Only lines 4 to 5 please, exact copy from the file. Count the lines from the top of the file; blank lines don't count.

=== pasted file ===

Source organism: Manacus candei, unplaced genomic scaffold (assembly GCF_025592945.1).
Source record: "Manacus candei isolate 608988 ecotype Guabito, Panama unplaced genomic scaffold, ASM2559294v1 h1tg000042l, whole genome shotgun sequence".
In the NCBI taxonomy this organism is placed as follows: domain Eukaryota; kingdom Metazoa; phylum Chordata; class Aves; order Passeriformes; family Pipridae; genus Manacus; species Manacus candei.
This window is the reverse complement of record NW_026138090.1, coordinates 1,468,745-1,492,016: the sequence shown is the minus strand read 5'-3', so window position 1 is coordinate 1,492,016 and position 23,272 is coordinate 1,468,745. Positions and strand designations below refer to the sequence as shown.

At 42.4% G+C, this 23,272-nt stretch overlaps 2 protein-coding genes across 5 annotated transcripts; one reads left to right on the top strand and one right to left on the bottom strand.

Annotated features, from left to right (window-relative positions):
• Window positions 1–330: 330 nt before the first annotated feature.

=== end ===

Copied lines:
This window is the reverse complement of record NW_026138090.1, coordinates 1,468,745-1,492,016: the sequence shown is the minus strand read 5'-3', so window position 1 is coordinate 1,492,016 and position 23,272 is coordinate 1,468,745. Positions and strand designations below refer to the sequence as shown.

At 42.4% G+C, this 23,272-nt stretch overlaps 2 protein-coding genes across 5 annotated transcripts; one reads left to right on the top strand and one right to left on the bottom strand.